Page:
The Catholic professor also addresses the fact that several German bishops and dignitaries had distanced themselves from the Viganò Appeal and especially criticized Cardinal Müller in person. “That state media such as ARD and ZDF [two German public-service television broadcasters] reject divergent views as a ‘conspiracy theory’ without defining this multifaceted concept,” Dirsch explains, “is anything but astonishing. But the fact that the German Bishops’ Conference dissociates itself from the appeal may be considered a bit much.” He especially shows himself astonished at the lack of charity toward fellow bishops, as well as at the eagerness of German bishops to please the spirit of the times, something that they just recently bemoaned with regard to their episcopal predecessors during the reign of Hitler.

In light of such regrettable conduct, Professor Dirsch also points out that indeed, there are serious researchers and experts who bring forth similar arguments to those of the Viganò Appeal, adding that there are taking place developments toward a world government — such as the World Bank, a World Court of Justice, and so on — which very well may be a cause of concern. He concludes by saying: “The danger cannot be dismissed that it is not the peoples who determine their own destinies, but a small elite. Also those who stigmatize all unpleasant opinions as conspiracy theories can hardly want such a trend.”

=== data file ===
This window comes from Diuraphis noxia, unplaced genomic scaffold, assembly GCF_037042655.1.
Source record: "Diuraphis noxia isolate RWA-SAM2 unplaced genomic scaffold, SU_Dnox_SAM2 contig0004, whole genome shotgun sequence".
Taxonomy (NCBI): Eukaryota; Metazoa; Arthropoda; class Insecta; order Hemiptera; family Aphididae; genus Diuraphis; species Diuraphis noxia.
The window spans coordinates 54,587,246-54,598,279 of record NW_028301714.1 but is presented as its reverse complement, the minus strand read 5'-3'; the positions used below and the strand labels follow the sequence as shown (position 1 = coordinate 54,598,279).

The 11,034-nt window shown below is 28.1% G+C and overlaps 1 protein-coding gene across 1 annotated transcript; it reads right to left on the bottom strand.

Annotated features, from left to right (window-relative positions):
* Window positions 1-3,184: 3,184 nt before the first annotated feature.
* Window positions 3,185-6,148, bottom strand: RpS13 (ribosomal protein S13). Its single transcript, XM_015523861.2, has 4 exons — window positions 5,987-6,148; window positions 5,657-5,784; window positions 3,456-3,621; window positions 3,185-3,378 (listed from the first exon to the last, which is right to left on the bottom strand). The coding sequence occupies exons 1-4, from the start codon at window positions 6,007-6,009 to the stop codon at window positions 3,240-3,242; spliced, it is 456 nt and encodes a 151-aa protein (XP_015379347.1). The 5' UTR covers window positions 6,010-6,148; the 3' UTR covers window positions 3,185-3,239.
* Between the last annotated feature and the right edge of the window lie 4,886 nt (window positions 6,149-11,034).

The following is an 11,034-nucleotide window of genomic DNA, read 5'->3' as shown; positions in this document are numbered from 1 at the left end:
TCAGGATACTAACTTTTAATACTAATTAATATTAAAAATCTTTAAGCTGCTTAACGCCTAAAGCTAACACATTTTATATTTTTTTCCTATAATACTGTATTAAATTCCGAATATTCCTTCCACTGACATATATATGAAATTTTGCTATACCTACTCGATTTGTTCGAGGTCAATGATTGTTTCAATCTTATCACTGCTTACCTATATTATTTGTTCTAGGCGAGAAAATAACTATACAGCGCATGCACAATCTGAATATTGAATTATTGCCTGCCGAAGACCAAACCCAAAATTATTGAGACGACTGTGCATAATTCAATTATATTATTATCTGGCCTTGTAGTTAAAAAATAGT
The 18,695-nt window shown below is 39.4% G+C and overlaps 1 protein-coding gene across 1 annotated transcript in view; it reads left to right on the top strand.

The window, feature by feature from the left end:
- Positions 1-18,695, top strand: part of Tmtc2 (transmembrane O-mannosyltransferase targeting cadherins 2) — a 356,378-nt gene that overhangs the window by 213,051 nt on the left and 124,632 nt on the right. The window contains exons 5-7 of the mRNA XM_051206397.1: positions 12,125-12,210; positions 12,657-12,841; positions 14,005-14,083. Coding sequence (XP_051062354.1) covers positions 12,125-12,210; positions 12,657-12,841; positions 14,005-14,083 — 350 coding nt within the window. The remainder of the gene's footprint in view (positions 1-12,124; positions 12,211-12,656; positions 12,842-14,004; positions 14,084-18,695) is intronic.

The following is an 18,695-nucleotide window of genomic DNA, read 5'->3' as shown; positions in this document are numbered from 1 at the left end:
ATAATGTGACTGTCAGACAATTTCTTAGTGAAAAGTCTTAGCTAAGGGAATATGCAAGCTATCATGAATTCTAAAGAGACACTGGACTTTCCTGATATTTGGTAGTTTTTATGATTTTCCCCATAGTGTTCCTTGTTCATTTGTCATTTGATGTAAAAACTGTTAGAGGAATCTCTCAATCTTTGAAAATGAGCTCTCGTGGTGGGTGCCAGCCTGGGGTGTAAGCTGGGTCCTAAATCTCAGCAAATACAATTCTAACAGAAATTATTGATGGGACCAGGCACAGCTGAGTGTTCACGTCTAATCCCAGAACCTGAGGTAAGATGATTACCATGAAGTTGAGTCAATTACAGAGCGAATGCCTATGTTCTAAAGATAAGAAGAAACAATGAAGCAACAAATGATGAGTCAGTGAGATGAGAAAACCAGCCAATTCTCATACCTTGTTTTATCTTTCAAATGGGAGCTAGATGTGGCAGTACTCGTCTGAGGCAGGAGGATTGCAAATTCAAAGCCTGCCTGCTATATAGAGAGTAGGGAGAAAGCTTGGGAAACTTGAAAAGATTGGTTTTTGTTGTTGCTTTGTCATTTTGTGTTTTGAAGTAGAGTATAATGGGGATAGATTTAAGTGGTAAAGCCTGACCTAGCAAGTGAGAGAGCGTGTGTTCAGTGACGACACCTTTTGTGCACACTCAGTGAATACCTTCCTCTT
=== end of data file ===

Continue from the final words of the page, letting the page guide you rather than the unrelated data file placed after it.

Translation of full statement by Professor Felix Dirsch: All Against Some

Instead of an objective discussion, the debate about the Viganò Appeal shows the usual inquisitorial reflexes of the media.

In our times characterized by the plurality of media, obsessed with clicks and gigabytes with which one can earn an enormous amount of money, it is not easy to bring it about that a topic is widely discussed. Often only excitement makes it into the leading media – and from there into countless secondary channels.

The appeal Veritas liberabit vos has achieved the feat of a controversial, if largely one-sided reception. The document was produced by some within the Vatican (in cooperation with various experts). Curial cardinals and curial archbishops such as Gerhard L. Müller, Joseph Zen Zen-kiun and Carlo M. Viganò were the first signatories. Numerous supporters, doctors, lawyers and others — mostly believers — put their name under the letter since its publication.

That such an appeal is not the last word of wisdom is self-evident. This text, too, which is addressed to all people of good will and does not contain any specifically dogmatic topics, can only vaguely hint at some things. More precise justifications of some theses are missing. So far, the objections are correct. Of course, such a paper is written to stimulate reflection. It is not intended to replace a comprehensive treatise.
He who is interested in contemporary events will detect numerous topics that are widely debated worldwide: These include the reference to the dangers of new tracking apps, which might make possible improved controls worldwide, the criticism of restrictions on freedom and of corona panic-mongering, which has been pointed out by a whole phalanx of [German] virologists and other experts (from Sucharit Bhakdi to Karin Mölling and Hendrik Streeck). The prohibitions of worship are justly being targeted. The reference to the dangers of a world government has provoked a particular rejection.